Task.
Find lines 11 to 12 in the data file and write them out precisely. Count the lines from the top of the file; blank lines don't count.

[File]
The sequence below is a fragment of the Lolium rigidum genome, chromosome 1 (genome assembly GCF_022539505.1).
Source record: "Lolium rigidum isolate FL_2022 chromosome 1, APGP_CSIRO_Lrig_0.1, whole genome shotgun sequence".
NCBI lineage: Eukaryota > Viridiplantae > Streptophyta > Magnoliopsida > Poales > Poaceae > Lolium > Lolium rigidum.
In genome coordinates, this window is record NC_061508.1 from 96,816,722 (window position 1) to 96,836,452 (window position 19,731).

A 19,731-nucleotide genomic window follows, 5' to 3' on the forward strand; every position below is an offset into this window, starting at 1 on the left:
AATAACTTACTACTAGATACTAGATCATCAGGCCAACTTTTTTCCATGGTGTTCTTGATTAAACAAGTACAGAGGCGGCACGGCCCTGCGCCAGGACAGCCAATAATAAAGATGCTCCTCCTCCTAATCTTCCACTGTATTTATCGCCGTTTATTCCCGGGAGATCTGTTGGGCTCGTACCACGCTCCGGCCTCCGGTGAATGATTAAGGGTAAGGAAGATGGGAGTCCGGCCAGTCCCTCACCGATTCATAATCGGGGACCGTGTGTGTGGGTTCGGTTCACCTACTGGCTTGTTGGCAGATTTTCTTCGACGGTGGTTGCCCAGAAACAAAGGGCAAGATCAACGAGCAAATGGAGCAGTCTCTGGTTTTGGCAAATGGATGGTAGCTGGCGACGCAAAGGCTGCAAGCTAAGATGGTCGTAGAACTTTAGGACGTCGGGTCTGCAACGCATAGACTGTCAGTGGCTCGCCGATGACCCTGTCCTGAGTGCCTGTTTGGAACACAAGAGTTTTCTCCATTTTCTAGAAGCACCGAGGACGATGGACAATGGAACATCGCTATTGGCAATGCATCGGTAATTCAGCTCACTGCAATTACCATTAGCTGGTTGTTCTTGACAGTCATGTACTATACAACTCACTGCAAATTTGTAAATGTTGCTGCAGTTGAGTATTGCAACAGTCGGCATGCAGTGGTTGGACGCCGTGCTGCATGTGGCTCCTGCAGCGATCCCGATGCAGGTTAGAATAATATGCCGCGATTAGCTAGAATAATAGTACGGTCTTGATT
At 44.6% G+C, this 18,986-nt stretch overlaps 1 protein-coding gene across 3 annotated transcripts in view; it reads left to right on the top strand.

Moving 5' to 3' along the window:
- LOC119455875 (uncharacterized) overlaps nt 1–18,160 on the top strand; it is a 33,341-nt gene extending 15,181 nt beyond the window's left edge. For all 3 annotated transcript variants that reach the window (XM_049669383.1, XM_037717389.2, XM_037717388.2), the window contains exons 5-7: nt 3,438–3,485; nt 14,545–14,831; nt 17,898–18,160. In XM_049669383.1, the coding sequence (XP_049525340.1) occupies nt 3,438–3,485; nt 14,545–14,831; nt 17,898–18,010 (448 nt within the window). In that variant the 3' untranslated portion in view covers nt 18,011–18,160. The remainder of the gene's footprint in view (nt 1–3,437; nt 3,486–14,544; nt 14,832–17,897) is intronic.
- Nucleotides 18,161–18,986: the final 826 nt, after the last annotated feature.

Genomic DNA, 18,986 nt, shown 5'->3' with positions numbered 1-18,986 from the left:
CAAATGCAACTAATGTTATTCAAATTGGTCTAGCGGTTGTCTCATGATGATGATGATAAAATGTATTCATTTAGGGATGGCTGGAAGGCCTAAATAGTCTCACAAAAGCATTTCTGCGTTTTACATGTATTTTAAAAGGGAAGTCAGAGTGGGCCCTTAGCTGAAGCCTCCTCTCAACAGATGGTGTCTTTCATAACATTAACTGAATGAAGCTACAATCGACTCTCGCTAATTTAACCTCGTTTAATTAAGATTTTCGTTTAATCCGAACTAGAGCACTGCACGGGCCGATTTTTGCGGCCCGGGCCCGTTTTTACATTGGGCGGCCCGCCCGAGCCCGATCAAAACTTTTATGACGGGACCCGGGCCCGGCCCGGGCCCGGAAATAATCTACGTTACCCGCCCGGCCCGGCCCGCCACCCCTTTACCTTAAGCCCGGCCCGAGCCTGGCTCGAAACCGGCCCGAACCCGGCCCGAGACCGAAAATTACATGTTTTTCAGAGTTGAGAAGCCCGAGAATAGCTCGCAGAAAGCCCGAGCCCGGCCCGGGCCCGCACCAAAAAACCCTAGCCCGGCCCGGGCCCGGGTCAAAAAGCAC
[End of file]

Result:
Genomic DNA, 18,986 nt, shown 5'->3' with positions numbered 1-18,986 from the left:
CAAATGCAACTAATGTTATTCAAATTGGTCTAGCGGTTGTCTCATGATGATGATGATAAAATGTATTCATTTAGGGATGGCTGGAAGGCCTAAATAGTCTCACAAAAGCATTTCTGCGTTTTACATGTATTTTAAAAGGGAAGTCAGAGTGGGCCCTTAGCTGAAGCCTCCTCTCAACAGATGGTGTCTTTCATAACATTAACTGAATGAAGCTACAATCGACTCTCGCTAATTTAACCTCGTTTAATTAAGATTTTCGTTTAATCCGAACTAGAGCACTGCACGGGCCGATTTTTGCGGCCCGGGCCCGTTTTTACATTGGGCGGCCCGCCCGAGCCCGATCAAAACTTTTATGACGGGACCCGGGCCCGGCCCGGGCCCGGAAATAATCTACGTTACCCGCCCGGCCCGGCCCGCCACCCCTTTACCTTAAGCCCGGCCCGAGCCTGGCTCGAAACCGGCCCGAACCCGGCCCGAGACCGAAAATTACATGTTTTTCAGAGTTGAGAAGCCCGAGAATAGCTCGCAGAAAGCCCGAGCCCGGCCCGGGCCCGCACCAAAAAACCCTAGCCCGGCCCGGGCCCGGGTCAAAAAGCAC